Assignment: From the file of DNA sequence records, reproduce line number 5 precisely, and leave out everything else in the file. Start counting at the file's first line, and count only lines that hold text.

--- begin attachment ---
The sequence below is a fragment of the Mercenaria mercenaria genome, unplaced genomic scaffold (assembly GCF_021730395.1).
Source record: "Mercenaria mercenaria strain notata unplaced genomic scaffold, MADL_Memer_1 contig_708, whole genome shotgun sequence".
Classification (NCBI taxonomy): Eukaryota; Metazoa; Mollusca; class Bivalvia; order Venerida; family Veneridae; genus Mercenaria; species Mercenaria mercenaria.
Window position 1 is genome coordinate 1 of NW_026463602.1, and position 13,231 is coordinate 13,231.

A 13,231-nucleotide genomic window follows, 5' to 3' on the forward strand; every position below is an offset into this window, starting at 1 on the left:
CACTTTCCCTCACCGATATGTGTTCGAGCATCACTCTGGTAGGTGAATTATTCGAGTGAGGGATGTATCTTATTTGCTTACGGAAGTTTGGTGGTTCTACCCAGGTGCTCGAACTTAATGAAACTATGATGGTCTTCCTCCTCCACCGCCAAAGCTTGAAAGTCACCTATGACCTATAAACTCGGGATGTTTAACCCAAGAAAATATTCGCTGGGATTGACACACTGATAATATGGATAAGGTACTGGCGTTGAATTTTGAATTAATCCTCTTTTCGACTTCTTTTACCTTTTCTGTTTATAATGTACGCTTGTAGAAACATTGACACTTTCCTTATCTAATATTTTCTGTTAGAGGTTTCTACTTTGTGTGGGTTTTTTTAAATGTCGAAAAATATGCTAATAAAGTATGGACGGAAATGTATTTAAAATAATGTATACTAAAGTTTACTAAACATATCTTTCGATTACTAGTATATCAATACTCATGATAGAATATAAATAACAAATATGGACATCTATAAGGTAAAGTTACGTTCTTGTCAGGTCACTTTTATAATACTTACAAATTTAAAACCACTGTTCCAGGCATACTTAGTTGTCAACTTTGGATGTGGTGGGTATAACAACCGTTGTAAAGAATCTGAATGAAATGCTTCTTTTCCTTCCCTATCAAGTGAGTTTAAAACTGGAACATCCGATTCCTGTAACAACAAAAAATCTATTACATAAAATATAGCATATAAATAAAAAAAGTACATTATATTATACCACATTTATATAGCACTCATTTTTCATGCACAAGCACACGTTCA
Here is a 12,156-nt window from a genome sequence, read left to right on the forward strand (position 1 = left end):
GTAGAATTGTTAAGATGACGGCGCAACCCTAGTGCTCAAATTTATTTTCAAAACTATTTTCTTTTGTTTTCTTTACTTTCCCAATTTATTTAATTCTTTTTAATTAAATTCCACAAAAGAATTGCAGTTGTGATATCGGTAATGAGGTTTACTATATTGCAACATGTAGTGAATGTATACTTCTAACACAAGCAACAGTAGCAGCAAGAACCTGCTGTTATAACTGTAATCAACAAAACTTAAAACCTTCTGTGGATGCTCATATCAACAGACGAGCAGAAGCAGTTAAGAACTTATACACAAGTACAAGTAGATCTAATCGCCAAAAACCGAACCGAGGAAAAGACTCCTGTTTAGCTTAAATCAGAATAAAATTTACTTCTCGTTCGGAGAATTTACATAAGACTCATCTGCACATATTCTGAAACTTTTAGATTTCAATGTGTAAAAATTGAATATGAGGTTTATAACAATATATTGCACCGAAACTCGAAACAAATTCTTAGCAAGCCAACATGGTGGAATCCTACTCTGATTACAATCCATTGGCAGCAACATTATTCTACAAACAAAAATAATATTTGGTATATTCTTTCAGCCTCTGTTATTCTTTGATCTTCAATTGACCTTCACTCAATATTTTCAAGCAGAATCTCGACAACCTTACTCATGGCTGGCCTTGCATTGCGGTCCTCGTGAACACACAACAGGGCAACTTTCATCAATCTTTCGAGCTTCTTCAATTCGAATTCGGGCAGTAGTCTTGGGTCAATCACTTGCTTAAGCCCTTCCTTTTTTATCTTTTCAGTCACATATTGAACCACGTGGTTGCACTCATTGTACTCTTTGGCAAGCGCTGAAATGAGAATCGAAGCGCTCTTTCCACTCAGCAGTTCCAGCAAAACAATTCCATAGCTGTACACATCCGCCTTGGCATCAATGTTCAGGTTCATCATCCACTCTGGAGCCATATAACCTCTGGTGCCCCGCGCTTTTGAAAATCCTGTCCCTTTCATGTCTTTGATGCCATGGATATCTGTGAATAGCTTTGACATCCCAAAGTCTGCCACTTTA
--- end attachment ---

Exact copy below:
A 13,231-nucleotide genomic window follows, 5' to 3' on the forward strand; every position below is an offset into this window, starting at 1 on the left: